Propelled by a midsummer flyby of Venus, NASA’s Parker Solar Probe has started yet another record-setting, science-gathering swing around the Sun, its sixth flyby of our star.
Some instruments on the spacecraft have been turned on since late August, collecting data on the near-Sun environment and the solar wind as it streams from our star. At closest approach (called perihelion) on Sept. 27, Parker Solar Probe will come within about 8.4 million miles (13.5 million kilometers) of the Sun’s surface while moving 289,927 miles per hour (466,592 kilometers per hour) — shattering its own records on both counts.
This also marks the first time Parker Solar Probe will dip to within 0.1 astronomical units of the Sun’s center; an “AU” is 93 million miles, the average distance between Earth and the Sun.
“After our last orbit — during which we started science operations much farther out than this encounter — we’re returning our focus to the solar wind closer to the Sun,” said Nour Raouafi, Parker Solar Probe project scientist at the Johns Hopkins Applied Physics Laboratory in Laurel, Maryland. “We always wonder if we’ll see something new as we get closer and closer. And as the solar cycle rises and the Sun becomes more active, we’ll be able to observe that activity from an unprecedented vantage point.”
Two years into its journey, Parker Solar Probe remains healthy and operating normally. As it continues its seven-year mission, the spacecraft will eventually travel within 4 million miles of the Sun’s extremely hot surface. The mission’s primary goal is to provide new data on solar activity and the workings of the Sun’s outer atmosphere — the corona — which contributes significantly to our ability to forecast major space weather events that impact life on Earth.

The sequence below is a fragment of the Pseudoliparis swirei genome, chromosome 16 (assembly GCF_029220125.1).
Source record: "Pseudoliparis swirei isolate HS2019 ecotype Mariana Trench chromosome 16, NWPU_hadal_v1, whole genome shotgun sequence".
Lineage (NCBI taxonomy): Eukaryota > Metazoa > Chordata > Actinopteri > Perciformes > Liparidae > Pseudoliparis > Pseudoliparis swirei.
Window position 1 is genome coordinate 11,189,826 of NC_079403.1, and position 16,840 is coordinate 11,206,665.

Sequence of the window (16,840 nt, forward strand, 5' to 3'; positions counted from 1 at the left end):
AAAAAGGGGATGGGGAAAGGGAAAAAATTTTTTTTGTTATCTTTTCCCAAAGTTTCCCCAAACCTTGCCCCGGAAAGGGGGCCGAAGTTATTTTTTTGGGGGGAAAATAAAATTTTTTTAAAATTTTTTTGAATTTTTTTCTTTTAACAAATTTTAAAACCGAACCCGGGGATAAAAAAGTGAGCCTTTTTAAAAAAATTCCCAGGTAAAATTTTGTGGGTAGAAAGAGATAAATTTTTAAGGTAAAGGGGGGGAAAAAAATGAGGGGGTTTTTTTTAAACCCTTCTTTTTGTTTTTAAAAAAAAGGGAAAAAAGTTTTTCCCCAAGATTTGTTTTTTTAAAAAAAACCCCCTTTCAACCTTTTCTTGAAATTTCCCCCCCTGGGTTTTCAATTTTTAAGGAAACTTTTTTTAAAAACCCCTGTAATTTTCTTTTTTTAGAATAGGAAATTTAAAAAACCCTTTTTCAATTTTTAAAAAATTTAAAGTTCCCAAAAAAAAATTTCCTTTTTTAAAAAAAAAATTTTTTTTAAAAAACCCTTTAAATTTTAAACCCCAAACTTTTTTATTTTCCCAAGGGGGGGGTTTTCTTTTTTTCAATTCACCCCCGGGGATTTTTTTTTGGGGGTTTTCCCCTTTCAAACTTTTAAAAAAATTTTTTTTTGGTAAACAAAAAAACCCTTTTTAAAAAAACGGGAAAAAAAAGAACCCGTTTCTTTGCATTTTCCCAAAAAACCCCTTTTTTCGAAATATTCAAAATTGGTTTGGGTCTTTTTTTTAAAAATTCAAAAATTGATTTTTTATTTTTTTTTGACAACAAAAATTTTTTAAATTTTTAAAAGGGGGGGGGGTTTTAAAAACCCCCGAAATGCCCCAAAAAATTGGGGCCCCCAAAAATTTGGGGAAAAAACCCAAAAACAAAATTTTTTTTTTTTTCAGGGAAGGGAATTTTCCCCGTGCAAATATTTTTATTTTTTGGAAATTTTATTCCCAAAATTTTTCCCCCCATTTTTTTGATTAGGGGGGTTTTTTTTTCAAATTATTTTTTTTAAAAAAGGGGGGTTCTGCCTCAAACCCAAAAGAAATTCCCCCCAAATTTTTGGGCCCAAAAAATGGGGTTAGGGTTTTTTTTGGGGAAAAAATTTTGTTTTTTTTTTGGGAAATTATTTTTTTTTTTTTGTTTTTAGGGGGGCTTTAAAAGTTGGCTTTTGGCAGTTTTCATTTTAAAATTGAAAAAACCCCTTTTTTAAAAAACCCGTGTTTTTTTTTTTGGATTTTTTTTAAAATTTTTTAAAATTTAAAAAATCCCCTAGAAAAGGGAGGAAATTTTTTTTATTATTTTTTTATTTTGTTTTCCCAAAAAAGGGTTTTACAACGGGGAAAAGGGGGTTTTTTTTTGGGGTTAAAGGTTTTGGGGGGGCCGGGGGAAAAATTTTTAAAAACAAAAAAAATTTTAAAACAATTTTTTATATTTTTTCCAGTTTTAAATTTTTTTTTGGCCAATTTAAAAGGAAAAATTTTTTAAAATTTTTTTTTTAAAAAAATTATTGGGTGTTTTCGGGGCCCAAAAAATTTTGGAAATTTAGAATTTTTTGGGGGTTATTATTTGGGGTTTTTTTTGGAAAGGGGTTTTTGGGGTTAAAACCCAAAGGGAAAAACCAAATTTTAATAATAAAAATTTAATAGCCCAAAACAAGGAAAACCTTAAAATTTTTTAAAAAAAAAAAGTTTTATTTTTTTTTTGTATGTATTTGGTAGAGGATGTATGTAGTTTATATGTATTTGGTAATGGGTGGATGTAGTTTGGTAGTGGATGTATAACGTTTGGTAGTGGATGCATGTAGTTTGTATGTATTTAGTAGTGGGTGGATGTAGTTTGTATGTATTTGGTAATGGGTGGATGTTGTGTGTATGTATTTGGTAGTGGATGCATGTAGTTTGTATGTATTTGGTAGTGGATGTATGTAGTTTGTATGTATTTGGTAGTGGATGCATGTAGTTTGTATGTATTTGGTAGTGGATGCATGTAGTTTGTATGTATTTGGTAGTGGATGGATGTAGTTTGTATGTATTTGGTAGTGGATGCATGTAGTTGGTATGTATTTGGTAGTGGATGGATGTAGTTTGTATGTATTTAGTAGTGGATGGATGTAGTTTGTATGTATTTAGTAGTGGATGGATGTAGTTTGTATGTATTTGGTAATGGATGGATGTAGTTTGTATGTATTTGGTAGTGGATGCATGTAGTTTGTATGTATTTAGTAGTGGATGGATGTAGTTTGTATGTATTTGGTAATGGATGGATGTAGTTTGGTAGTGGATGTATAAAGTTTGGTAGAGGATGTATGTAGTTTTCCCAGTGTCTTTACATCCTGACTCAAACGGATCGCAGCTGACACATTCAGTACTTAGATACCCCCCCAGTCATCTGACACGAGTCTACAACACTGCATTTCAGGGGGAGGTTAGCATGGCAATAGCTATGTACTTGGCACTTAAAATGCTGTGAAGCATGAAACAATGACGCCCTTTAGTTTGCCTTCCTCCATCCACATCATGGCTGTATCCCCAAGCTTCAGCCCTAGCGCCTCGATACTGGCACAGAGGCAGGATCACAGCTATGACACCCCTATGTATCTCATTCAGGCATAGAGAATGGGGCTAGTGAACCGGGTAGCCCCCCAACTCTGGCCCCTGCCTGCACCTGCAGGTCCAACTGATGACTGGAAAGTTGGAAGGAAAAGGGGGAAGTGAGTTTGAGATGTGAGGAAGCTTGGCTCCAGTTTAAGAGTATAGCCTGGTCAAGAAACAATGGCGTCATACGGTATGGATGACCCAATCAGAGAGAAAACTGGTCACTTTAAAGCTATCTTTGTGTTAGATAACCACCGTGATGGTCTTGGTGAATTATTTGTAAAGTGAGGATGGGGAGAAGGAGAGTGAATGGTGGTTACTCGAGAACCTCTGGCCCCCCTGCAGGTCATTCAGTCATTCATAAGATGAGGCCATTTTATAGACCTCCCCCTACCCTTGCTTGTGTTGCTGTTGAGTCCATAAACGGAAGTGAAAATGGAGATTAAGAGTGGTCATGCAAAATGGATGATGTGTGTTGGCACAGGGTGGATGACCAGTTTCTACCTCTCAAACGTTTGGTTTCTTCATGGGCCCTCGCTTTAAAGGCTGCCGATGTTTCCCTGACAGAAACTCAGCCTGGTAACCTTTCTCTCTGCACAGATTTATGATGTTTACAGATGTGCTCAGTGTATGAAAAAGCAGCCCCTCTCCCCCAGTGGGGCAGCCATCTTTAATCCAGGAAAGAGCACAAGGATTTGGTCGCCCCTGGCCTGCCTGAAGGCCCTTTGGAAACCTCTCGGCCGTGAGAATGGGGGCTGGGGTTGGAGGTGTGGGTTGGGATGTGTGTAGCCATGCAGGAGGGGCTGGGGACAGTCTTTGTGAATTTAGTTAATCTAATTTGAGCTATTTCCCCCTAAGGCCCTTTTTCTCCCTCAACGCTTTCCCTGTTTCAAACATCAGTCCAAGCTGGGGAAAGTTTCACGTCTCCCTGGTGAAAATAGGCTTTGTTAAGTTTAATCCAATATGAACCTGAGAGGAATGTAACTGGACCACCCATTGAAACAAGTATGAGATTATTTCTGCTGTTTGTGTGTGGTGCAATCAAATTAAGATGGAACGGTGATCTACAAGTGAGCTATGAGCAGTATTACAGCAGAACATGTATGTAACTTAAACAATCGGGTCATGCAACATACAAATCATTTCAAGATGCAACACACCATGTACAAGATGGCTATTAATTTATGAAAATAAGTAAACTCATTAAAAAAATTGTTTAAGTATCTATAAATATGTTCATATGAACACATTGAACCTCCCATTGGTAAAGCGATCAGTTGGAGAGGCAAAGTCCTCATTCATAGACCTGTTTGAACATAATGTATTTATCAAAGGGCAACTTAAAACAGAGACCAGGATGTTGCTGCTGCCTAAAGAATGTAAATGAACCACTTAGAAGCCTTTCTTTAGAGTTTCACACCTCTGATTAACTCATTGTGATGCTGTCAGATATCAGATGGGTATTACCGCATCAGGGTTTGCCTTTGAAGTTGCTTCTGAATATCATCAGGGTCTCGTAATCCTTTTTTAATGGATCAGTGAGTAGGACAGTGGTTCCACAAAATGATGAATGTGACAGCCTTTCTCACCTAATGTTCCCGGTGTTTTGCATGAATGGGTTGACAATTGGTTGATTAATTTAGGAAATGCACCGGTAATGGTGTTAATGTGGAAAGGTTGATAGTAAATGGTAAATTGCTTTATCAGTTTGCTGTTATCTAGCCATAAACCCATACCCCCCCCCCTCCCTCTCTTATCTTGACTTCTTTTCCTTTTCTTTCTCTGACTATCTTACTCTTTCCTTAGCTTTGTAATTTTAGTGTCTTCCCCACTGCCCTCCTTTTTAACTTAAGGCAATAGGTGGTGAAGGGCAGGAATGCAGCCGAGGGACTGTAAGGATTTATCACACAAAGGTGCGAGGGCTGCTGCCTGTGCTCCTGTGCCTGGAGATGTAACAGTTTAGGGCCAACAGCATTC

This weekend’s perihelion was set up by the probe’s third Venus flyby. On July 11, the spacecraft came within 518 miles above Venus’ surface — much lower than the previous two flybys but still well above Venus’ atmosphere — putting it on a path that brings it 3.25 million miles closer to the Sun than the last perihelion, on June 7. Mission Design and Navigation Manager Yanping Guo of APL noted that the gravity assist provided the mission’s largest orbital speed reduction since launch, trimming the spacecraft’s velocity by 8,438 miles per hour (13,579 kilometers per hour).
By Mike Buckley
Johns Hopkins University Applied Physics Lab